Most replication solutions lack the operational rigor of the traditional backup world. This means that administrators may not notice if replication jobs fail or fall behind. Sometimes, jobs will fall behind by days or weeks without anybody noticing—leaving your data vulnerable to loss.
Restore time with disaster events
Because it is very expensive to replicate and store a second copy of all your data, enterprise IT will typically only replicate one time to an offsite location. If a major disaster strikes at your primary site, it will take an extremely long time to get that data back and restored, especially in high-capacity, unstructured data environments.
Management and monitoring required
Because replication does not capture every version of the data, enterprise IT must monitor their replication jobs closely for errors that may corrupt the data or leave their data vulnerable to loss. One red flag to look out for is when replication jobs suddenly go up in size, indicating a possible corruption event.
Normally, with replication, this corruption is absorbed and shipped over because enterprise IT may not catch this change rate. Monitoring your typical change rate can give you a warning up front that something’s wrong, so you don’t delete your old backups. Building in this level of monitoring is essential to using replication to protect your data.
Operationally, this poses a number of challenges. Every vendor on your primary tier requires a different replication solution, such as SnapMirror or SyncIQ, which means that every monitoring solution must be customized and rebuilt for every piece of the primary tier. One vendor may not have the same level of reporting as another, leading to inconsistent monitoring.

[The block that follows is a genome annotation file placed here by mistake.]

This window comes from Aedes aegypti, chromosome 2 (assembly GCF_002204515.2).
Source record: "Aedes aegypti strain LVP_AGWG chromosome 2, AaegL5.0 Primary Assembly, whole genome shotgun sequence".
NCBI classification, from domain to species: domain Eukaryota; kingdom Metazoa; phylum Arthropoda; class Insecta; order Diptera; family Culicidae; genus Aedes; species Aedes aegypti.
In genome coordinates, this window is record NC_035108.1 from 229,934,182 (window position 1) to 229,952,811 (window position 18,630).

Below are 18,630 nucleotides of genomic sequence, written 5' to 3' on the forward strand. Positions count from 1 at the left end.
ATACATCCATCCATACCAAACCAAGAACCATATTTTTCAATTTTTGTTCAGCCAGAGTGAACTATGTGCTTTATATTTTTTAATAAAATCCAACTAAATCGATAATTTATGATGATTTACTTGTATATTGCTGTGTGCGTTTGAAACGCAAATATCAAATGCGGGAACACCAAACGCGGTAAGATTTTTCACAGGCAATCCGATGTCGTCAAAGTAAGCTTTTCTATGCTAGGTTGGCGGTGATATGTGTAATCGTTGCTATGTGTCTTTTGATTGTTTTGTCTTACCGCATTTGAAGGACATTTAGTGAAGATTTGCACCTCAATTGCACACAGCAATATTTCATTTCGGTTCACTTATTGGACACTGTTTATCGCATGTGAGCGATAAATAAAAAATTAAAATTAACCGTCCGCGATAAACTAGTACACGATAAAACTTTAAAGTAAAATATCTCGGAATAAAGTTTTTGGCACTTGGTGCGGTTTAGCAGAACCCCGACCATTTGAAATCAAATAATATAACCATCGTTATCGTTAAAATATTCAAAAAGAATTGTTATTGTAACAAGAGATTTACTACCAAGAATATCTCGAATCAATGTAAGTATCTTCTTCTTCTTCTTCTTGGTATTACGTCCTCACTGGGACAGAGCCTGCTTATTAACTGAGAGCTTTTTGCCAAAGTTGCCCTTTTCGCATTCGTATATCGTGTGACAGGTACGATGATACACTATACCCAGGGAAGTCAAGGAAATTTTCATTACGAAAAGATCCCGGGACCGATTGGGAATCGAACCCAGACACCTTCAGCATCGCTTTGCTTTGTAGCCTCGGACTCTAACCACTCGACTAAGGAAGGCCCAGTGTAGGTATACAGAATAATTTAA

To protect against data loss and corruption using replication requires so much monitoring that organizations may need a whole team just dedicated to looking for failed jobs or risk not noticing them. The benefits above tape that an organization may hope to gain from using replication are often weighed down by the resources they must sink into preventing against data corruption and loss and the elevated risk.
What’s an organization with massive volumes of data to do when their legacy infrastructure can’t handle their workflows, but replication poses too great a risk and drain on resources?
What might a true data protection strategy involve?
It may be time to consider a modern approach to data protection that’s built for data at scale. This means having a data movement engine that, unlike traditional NDMP-based backup, can move massive volumes of data effectively without impacting primary tiers, along with true data protection capabilities such as versioning, easy restore, and automated monitoring. A solution that’s delivered as a service helps to ease the burden of management overhead from enterprise IT teams, reducing TCO.
Replication may seem like a “good enough” fix or even the only data protection solution for organizations that have outgrown their traditional NDMP-based backup and tape workflows, but there are modern alternatives that are cost-effective, simple to implement, and most important, truly protect your data—the livelihood of your business.
This article is published as part of the IDG Contributor Network. Want to Join?